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What new ideas the game brings to the table and how well old ideas are presented.
How good a game looks, taking into account any flaws such as bad collision or pop-up.
Does the game’s music and sound effects get you involved or do they make you resolve to always play with the volume down?
Basically, the controller to human interface. The less you think about the hunk of plastic in your hands, the better the playability.
Flat out, just how fun the game is to play. The most important factor in rating a game.
While many stealth games today incorporate combat, the genre of yesteryear offered players no recourse if they were spotted. Volume recaptures that tense feeling of scouting a situation, timing your approach, and relying purely on stealth to complete your objective in a way that reminds us why this purer incarnation of the genre has such a passionate cult following.
Each level requires you to collect all gems on the map to unlock the exit. This simple task is made more complex by the strategic placements of guards on the pathways. Walk into the sightline of a guard, and he is on his way to your location. Fail to break away, and the guard will take you out. Each time I accidentally alerted a guard, my heart raced as I scrambled to outsmart the A.I. and vanish behind a wall.
The action takes place in a sparse simulation-style environment, but the diversity of enemies and varying scenario designs ensure players stay on their toes. While the early stages rely on basic pawns with narrow sightlines, Volume gradually introduces quick-firing turrets, dogs that alert the guards, archers with long sightlines, rogues with 360-degree views, and sword-wielding knights. Each new guard type brings with it new strategies, as knights have a broad field of vision and fast closing speed, while turrets take you out quickly after they spot you, leaving little room for error.
Bithell Games strikes a strong balance with its scenario designs, as the campaign missions provide challenge without too much frustration. Each time a guard spotted me, I knew exactly what I did wrong and how to avoid it on my next attempt. In one scenario, a group of guards patrolled an area that seemed impassible. After several failures, I realized that I needed to let myself get spotted, and then quickly hide – a maneuver that disrupted the patrol and left holes in the sightlines for me to pass through. While this situation was challenging, the satisfaction of completing it overrode any creeping feeling of frustration. Plus, a lenient checkpoint system minimizes the consequences of failure.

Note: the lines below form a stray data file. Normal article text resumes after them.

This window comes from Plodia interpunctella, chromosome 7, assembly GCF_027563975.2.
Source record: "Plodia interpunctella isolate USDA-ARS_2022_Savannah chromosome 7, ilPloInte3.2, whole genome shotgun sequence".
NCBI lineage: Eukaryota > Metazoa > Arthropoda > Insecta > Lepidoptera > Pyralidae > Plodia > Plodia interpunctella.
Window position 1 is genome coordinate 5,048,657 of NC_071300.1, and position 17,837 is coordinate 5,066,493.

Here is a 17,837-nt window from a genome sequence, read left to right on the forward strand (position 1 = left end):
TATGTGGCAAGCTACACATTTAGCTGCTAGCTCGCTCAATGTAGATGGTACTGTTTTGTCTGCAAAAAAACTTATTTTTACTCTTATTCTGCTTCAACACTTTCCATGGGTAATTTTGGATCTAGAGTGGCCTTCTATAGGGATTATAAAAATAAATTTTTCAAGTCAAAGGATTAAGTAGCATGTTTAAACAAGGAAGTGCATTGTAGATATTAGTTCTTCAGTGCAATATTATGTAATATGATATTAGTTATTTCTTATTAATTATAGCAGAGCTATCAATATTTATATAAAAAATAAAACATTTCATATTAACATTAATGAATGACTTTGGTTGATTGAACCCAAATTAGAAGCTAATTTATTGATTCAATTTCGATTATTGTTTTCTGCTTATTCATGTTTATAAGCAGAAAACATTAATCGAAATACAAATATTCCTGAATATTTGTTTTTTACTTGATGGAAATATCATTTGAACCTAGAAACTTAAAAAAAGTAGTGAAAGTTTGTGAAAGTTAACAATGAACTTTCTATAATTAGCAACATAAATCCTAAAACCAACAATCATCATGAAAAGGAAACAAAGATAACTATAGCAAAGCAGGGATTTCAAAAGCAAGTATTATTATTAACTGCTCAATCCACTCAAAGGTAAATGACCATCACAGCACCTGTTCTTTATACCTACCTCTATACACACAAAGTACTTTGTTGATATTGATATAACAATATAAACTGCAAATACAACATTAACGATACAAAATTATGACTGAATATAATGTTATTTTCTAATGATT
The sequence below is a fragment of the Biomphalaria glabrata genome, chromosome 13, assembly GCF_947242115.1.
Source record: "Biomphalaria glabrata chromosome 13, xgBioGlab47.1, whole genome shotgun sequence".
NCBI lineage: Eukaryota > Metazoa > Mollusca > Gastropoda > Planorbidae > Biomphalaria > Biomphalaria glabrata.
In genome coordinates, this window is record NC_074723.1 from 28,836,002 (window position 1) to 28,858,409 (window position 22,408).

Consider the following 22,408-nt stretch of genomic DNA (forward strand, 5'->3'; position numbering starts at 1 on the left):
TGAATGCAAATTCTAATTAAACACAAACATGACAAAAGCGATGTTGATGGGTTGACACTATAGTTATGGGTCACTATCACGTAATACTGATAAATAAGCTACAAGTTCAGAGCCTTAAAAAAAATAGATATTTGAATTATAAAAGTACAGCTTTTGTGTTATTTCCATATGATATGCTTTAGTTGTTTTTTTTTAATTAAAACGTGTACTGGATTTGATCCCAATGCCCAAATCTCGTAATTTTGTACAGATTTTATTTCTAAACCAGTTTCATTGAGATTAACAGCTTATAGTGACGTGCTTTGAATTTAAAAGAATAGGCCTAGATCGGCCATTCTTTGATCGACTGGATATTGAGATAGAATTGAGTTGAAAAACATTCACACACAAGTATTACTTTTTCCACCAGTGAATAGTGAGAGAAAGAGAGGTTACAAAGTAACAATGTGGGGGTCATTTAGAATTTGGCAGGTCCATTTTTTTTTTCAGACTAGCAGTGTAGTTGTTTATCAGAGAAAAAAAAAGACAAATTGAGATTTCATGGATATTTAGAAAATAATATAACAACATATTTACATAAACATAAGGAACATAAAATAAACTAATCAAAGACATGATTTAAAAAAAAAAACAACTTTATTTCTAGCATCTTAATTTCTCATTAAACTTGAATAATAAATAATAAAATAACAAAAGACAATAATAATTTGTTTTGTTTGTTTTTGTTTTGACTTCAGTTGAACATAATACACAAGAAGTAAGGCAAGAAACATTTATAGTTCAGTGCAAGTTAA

Though you can whistle to lure guards, you don’t have any viable combat options, leaving stealth as the only option. To assist you, various gadgets are scattered throughout the levels. Most are centered on supplementing the stealth abilities already at your disposal, but some have unique applications. Noisemakers like the bugle draw guards to specific locations, while disguise gadgets like masquerade let you hide in plain sight. The gadget I loved using the most was the blackjack, which you throw at enemies to stun them.
While I always had fun using the provided gadgets, the levels that entertained me the most provided multiple gadgets and let me tailor my approach based on my loadout. Unfortunately, these scenarios weren’t as common as I would have liked, as placement of the gadgets is usually linear in the story. This is consistent with the rest of the core game, as the campaign leads players to a definite end-point in terms of gameplay and narrative.
The story pits you against Guy Gisborne, a menacing head of a corporation who has amassed too much power for his own good and is holding down the less fortunate members of society. Andy Serkis delivers a brilliant performance as Gisborne, lending to credibility of the threat. On several occasions, I was so involved with the story that I was in a hurry to get through the level to see what would be revealed next. Without spoiling anything, one sequence in particular delivers a major twist that had me questioning all I had been told by the characters to that point and challenged my notion of player agency.
While the dialogue is well-written and the overall arc is compelling, the conversation boxes take up a large portion of the screen, disrupting gameplay. With no way to turn them off, I often had to wait until the dialogue would finish before approaching the scenario unobstructed.
As I finished the final level, a strange combination of feelings washed over me – a sense of accomplishment that I had overcome all of the challenges Bithell Games had laid before me, but also a sense of disappointment that the main story was over. Volume’s story levels are designed with the same care that players must use when playing, and I enjoyed the experience from start to finish. With true stealth games a rare breed today, Volume stands as a declaration that the formula can still work.
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